Our work together had begun. Each week, I would offer Vincent his choice of movement games and activities. We tossed beanbags and bounced balls; we batted balloons around the room. He jumped on my mini-trampoline, drew fanciful characters, and arranged magnetic poetry tiles.
Vincent drew the Lazy 8s horizontally in the air, but always drew them vertically on the whiteboard, without creating a lateral midline.
When it came time to pick a Brain Gym movement, Vincent usually chose Lazy 8s. And while he could easily draw the horizontal pattern in the air, he would draw it vertically on my white board (see image at left). I resisted the impulse to correct him, waiting and watching his mind/body intelligence at work.
Vincent selected other Brain Gym activities too: Earth Buttons, Neck Rolls and Belly Breathing. I sensed that this young man was searching for physical grounding.
So we turned my office into a virtual construction zone! Vincent built dens, hideouts, and passageways using tables, chairs, blankets, buckets, blocks and anything else in the room that could be repurposed.
Vincent’s “hideouts” illustrate a grounding, self-organizing kind of play, calling on new spatial/motor skills.
I saw that, by arranging and moving around in his surroundings, Vincent was developing skills of grounding, centralized awareness, and self-organization (see Editor’s note).
“…he controlled the wooden Lazy 8 track with his hands, his knees, even his head.”
Over time, Lazy 8s continued to be Vincent’s go-to movement. He walked the pattern, enlarged, on the floor, drew it on paper, and controlled the wooden track with his hands, his knees—even his head (I’ve noticed that, when exploring sensory and motor skills, people are often led to do surprising things!)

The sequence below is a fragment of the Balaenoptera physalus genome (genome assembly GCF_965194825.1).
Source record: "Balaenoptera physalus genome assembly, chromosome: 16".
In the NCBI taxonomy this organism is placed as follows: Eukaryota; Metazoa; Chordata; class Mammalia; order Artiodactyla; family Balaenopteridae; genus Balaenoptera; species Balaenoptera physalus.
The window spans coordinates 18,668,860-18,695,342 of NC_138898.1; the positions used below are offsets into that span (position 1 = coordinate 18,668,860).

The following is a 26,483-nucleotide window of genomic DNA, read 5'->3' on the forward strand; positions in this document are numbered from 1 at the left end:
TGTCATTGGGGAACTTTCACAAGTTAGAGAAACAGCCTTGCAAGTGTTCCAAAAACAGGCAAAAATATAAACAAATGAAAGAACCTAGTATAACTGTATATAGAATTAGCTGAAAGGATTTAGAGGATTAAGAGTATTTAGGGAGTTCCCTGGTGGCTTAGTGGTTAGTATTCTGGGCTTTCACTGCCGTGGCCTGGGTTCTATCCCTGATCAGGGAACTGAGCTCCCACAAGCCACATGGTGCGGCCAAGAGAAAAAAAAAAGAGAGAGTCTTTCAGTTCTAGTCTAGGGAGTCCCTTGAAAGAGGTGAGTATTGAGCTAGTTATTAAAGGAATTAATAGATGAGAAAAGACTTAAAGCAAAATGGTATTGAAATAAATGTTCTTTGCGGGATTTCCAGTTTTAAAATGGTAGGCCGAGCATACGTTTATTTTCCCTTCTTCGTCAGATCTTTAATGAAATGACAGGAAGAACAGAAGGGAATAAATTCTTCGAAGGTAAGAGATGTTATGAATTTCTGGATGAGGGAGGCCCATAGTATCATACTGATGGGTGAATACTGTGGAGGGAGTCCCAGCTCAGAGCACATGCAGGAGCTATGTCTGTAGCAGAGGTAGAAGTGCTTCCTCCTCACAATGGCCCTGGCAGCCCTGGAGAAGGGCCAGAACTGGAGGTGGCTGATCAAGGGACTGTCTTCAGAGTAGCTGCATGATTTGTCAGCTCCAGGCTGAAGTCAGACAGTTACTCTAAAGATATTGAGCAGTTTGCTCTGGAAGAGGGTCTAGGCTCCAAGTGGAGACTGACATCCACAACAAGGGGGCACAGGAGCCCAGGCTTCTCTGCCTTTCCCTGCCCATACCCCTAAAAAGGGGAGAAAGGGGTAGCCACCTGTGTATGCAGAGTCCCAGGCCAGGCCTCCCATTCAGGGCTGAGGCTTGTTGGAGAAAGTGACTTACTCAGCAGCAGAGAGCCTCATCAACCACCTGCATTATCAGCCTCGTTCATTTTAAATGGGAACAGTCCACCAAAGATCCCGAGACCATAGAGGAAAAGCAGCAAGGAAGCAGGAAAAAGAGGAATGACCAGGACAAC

On the day of our fifth session, as Vincent stood at the white board, his Lazy 8s became horizontal! With each loop of the marker, I saw a newfound ease and grace settle into his body: 8s made with one hand, then the other, then both hands. It was a breakthrough moment.
Suddenly Vincent began drawing horizontal Lazy 8s—a breakthrough moment!
Vincent’s growth has continued. Now, when he arrives, he comes in with a sense of purpose. He sits across my table, fills out a written pre-check form** and we chat. While I still initiate most of our conversations, I get a kick out of his quirky sense of humor. He draws his pictures, and frequently looks up and smiles. He seems happy and relaxed in his own skin.
A few weeks ago, we talked about school starting up again. Vincent said he was excited. I felt an opening in which to ask what he might like to work toward achieving in 7th grade. He told me that he’d “like to feel good about this year, and solve problems as they come along.” I was heartened by his wisdom—and the fact that he was able to articulate a goal.
Vincent’s Lazy 8s keep on evolving too. Recently, I asked him to draw a picture, do some 8s, and draw again. He created his horizontal 8 on the white board with a large, fluid, full-body motion. But it was the difference in his picture afterward that astonished me. Where his fanciful pre-sketch was cute and comical, his highly detailed post-sketch was drawn in a much more grounded and sophisticated style! And he wasn’t finished yet.
Vincent’s drawings before (left) and immediately after (right) doing some Lazy 8s.